ANBL: NZ Breakers coach Mody Maor reveals change in culture behind remarkable turnaround

A modest Mody Maor has credited a change in culture as the catalyst for the NZ Breakers' remarkable turnaround in the Australian NBL.

The Breakers finished bottom of the ladder last season with 10 straight losses and just five total wins, four fewer than their nearest rival.

But fast-forward a year and the NZ-based club are the No.2 seed, with home advantage in the semi-finals against the Tasmania JackJumpers.

Maor refused to take all the plaudits for the monumental shift in fortune and heaped praise on their new recruits.

"Culture doesn't come from one person, that's kind of the idea of culture, it's not me that does something and everybody emulates that," he said.

"If I think that, then next year we're going to be bottom of the table because I'm going to bring in a few jerks in and think they're going to behave the way I want them to behave and it's not going to work.

"It works because we were lucky enough to bring in really good people into the building, each and every one of them.

"Leading by example on these matters carries the most weight, setting clear goals, clear standards of doing things, but again, put the wrong people in, it doesn't work."

American forwards Dererk Pardon and Jarrell Brantley have been ever-present forces in the Breakers' charge toward the playoffs, with compatriot Barry Brown Jr recently named ANBL Sixth Man of the Year.

While the playoffs may be uncharted territory for Maor and many of his players, the Breakers won't be altering their approach.

"Nothing changes for us, we believe in the things that we've done and we believe in how good we are when we play our way," he said.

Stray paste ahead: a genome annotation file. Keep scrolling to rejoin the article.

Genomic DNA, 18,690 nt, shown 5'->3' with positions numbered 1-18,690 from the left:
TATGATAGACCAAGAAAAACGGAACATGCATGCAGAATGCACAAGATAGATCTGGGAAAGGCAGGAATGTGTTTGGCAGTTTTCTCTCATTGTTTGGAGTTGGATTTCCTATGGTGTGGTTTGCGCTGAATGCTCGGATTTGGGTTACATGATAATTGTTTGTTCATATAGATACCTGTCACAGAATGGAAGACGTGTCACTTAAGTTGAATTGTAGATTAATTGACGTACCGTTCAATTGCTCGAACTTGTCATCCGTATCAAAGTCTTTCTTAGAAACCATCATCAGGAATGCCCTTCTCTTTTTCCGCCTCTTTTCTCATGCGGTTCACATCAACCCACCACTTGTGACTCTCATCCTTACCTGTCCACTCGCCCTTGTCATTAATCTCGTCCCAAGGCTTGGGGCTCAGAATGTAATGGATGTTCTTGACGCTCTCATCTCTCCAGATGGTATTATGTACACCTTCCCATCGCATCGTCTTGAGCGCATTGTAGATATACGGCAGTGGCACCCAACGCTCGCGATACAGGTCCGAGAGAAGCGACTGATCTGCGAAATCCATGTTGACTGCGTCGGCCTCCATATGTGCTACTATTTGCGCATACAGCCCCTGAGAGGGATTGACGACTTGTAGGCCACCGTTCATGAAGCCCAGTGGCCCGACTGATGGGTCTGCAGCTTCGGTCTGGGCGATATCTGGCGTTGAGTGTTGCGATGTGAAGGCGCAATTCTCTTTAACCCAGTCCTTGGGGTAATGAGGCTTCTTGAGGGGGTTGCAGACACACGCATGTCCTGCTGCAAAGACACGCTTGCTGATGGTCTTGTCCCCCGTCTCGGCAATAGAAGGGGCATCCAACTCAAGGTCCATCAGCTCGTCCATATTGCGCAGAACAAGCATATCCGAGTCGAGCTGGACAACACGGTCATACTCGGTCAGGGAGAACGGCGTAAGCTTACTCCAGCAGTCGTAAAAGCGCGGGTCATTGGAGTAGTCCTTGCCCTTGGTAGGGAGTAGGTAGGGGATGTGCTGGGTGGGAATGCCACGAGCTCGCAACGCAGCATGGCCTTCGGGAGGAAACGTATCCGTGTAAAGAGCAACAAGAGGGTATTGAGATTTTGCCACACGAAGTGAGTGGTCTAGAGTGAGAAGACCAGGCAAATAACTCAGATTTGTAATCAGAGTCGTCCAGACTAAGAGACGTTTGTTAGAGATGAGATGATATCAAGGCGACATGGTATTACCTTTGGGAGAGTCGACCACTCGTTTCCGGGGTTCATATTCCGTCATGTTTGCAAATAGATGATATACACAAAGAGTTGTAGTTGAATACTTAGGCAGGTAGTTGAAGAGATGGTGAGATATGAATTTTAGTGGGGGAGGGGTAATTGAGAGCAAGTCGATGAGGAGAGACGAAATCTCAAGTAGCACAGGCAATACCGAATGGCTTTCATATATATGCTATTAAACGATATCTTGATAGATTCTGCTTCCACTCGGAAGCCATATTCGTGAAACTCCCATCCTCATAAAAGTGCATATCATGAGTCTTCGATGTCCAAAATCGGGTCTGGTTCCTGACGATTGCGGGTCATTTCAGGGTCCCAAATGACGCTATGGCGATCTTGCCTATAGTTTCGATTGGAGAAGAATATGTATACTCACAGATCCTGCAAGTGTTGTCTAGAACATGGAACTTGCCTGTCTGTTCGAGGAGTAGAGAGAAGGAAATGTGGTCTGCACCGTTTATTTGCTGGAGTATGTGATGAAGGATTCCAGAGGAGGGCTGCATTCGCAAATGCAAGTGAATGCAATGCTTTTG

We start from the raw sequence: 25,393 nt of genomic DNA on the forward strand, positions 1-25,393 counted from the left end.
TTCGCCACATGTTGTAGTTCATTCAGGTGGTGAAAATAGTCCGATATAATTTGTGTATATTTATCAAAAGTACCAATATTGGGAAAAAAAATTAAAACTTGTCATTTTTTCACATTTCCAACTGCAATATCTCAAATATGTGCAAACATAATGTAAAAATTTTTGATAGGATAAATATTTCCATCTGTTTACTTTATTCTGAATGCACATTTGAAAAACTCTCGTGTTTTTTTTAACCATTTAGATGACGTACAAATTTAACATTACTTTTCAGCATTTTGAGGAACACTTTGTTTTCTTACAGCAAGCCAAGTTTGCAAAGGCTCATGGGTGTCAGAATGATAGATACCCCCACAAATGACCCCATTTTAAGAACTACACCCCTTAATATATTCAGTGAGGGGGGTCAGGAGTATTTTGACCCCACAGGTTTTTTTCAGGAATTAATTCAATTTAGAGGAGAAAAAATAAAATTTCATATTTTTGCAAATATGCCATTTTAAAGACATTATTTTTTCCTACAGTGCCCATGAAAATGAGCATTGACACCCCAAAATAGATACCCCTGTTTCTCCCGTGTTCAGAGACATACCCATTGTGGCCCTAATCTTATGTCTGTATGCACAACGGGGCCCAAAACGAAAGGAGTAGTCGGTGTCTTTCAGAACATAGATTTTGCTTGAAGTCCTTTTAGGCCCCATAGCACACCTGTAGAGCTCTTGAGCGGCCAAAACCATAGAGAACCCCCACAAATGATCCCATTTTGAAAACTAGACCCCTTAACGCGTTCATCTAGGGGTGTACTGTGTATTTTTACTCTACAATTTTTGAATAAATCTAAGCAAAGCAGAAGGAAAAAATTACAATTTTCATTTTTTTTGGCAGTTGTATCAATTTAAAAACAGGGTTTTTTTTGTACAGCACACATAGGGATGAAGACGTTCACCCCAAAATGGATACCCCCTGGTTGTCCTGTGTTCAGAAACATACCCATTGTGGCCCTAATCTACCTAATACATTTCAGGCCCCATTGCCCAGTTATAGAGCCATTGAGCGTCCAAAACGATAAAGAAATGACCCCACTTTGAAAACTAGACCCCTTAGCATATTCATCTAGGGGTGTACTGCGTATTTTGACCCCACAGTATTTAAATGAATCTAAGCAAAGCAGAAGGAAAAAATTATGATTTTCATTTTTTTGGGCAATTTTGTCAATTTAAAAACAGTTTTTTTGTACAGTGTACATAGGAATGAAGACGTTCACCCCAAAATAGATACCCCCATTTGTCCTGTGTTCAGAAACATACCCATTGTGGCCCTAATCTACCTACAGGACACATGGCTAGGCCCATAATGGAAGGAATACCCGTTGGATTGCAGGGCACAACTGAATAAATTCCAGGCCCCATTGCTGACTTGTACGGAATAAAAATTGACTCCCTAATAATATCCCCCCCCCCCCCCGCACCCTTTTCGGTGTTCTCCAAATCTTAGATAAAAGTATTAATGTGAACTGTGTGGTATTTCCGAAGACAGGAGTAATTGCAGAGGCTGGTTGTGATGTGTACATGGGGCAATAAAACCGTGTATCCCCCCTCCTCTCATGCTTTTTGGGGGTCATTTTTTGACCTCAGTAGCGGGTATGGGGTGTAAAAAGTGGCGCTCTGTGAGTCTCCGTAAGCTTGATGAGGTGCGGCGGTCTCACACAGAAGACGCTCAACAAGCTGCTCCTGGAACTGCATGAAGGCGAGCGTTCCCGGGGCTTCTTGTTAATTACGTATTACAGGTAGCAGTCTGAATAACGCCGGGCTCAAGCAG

"I see no reason that needs to change coming into a semi-final, a final, we just need to be the best version of ourselves and for this, we have routines in place.

"Really identical to all the messages I've been giving from day one…[it's not] keep everything normal because nothing is normal, it's keep everything normal because normal works."

As the second seed, the Breakers will have the advantage of playing two of their best-of-three playoff series games against the JackJumpers at Auckland's Spark Arena.

Mody played down the importance of playing at home in terms of the result but believes the fans' involvement is crucial to their overall cause.

"Home advantage is important for different reasons. I don't think playing at Spark gives us more points or anything but what it does, is it creates a connection between this playing group, me, and the community," he said.

"We get to see the people that care about the Breakers come out and support us, and we get to feel this kind of vibe in a joint effort and that means a lot."